Campgrounds: The Forgotten EV Infrastructure

While writing a piece on the Tesla Roadster last summer, a Tesla representative mentioned that Roadster owners could recharge the all-electric vehicle at campgrounds and that the entire country was already outfitted with this rudimentary recharging infrastructure.

The idea sounded quaint at the time, with the mental image of a $100,000 sports car sitting amongst RVs for hours. Apparently, campground EV charging is already happening in Maryland where several campgrounds have reported electric-vehicle owners stopping to recharge their vehicles. All these sites are outfitted with 50-amp/240-volt electric pedestals for RVs, which means EVs can recharge in about four hours.

“At this point, I know of five sites that are doing it,” said Deb Carter, executive director of the Maryland Association of Campgrounds. “Evidently, it’s people planning their trips. The campgrounds have a flat rate, and they take the four hours and wander around the park or use the wireless.”

The rate varies, but most campgrounds seem to have a flat rate around $10 for a full charge, and with gas prices hurtling toward an average of $4 a gallon nationally, it’s easy to see the appeal of that price scheme. Spending four hours recharging in a campground wouldn’t work for a commute, but for a long-distance trip, it could serve as a nice way to break up a drive.

“It started, I want to say, about a year-and-a-half ago,” said Mike Gurevich, manager and owner of Cherry Hill Park campgrounds in College Park, Md. “The first one was this guy from the University of Delaware on his way to D.C. He asked if he could charge his car, and I was like, ‘Sure.’ ”

Gurevich was happy to find another way to support environmental concerns, which is the ethos at Cherry Hill Park — winner of the campground industry’s Green Award. In addition to having a recycling program before recycling was the norm, Gurevich recently had 44 solar panels installed, providing a third of the power for the campground’s office and store.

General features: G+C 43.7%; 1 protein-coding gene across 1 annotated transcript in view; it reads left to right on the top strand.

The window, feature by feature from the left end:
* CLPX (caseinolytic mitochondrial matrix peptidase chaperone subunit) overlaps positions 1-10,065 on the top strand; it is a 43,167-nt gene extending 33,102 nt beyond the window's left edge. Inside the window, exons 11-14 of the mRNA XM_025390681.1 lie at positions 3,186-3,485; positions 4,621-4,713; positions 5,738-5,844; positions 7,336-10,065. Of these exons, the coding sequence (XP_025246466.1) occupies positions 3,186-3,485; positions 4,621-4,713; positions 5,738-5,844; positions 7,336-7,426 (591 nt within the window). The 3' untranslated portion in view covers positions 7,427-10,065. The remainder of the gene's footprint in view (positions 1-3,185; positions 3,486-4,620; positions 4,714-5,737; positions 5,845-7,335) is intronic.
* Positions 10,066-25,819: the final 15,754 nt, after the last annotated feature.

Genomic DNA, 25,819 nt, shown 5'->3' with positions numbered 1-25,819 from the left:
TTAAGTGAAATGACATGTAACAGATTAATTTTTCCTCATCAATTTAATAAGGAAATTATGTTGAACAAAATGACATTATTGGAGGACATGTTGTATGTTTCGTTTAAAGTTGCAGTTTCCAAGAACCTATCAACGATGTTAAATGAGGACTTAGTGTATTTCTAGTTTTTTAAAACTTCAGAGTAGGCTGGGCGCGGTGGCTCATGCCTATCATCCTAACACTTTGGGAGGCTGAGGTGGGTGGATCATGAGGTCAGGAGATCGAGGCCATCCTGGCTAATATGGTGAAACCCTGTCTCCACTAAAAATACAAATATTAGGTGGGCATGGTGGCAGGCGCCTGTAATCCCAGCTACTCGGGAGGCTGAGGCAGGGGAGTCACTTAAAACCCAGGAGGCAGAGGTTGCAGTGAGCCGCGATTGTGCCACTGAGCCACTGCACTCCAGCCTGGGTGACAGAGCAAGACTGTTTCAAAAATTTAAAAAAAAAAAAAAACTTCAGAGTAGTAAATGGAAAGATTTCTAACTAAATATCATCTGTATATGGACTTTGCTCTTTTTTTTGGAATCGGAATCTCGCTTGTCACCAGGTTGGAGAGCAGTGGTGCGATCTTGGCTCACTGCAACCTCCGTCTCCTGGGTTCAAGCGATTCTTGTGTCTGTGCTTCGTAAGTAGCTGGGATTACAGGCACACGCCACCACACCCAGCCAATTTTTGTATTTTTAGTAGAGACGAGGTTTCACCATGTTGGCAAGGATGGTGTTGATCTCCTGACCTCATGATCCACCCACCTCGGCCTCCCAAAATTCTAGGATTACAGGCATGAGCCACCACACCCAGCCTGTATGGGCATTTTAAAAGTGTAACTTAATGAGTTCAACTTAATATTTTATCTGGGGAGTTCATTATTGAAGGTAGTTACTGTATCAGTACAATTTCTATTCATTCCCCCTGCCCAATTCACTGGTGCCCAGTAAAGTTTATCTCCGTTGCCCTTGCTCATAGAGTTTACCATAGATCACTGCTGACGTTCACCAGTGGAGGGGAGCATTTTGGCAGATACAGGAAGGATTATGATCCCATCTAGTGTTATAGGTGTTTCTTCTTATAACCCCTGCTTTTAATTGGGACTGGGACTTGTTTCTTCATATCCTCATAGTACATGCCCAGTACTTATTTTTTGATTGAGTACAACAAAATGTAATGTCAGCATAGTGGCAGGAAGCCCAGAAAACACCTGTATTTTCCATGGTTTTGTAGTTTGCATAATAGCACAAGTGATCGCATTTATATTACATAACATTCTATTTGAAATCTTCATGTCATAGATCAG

While Maryland gets 60% of its energy from coal, Cherry Hill Park purchases wind power from farms in the western part of the state and southern Pennsylvania so that it gets 100% of its power from renewable sources. This means that drivers who stop to plug-in at Cherry Hill Park don’t contribute a single pound of carbon to the atmosphere.

Gurevich foresees the trend growing, especially now that plug-in vehicles like the Nissan Leaf and Chevy Volt have hit the market.

“It was only a few times last season, but we already had a couple people plug-in about two weeks ago,” he said. “I’m expecting to see it a lot more as the season progresses, but I guess it’s up to us to get the word out.”

Carter admits that using campgrounds to support electric vehicles was not something her association saw coming, but they’re diving in with enthusiasm now. She says they’re in talks with national electric suppliers and has made contact with her counterparts in Canada. Ideas include a website and a smartphone app that would direct drivers to plug-in-friendly campgrounds.

“To tell you the truth, I don’t know why we didn’t think of this sooner,” she said. “It’s such an appealing idea that we’ve only just scratched the surface of.”

Laughing, she continues, “I kind of feel about electric cars and this trend the same way I did about the internet. When I first heard of it, I said to myself, ‘Well, who’s ever going to use that?’ ”



Lets extend this to Rest areas as well. But there it should be fast charging, since people may spend only around 30 mts.


What's so funny about this? The people at those RV parks probably invested $100,000 on their truck and trailer.




Wow, why didn't I think of this?

Chad, Redmond WA

In April 2010 I took a 3,000 mile trip in my EV. There are now charging stations along the whole route (Seattle to San Diego), but at the time there was nothing North of San Francisco.

Campgrounds worked out OK. You are limited to pulling 40A (although that is better than a lot of 30A charging stations being installed now!), and even then you have to find a place with 240V/50A 14-50 outlets. Be sure to ask for "50 amp" service, as when I mentioned 240V a lot of park employees got confused.

Be careful, though--a lot of secluded older parks, while picturesque, have really bad wiring so it's easy to pop a fuse. Newer places, or ones close to the freeway that cater to big rigs, are fine.

In addition to campgrounds, you might find 14-50 outlets at hotels, laundromats, restaurants, fire/police/range stations, fairgrounds, and appliance stores.

William Korthof

I started taking long distance trips with my first electric car back in 1998, and saw the value of RV parks right away. Since then, I've taken at least two dozen road trips around the west coast and twice across the country. RV parks have been been very friendly and helpful for me on every trip.
Battery-electric cars are obviously matched for the daily commuting, not lengthy road trips... but it is an option that some people will chose as more electric cars hit the roads.

This is a wonderful idea. I was actually considering having an electric car but since charging stations aren't as common and I cannot travel without a car with the kids, I opted for a fueled car.

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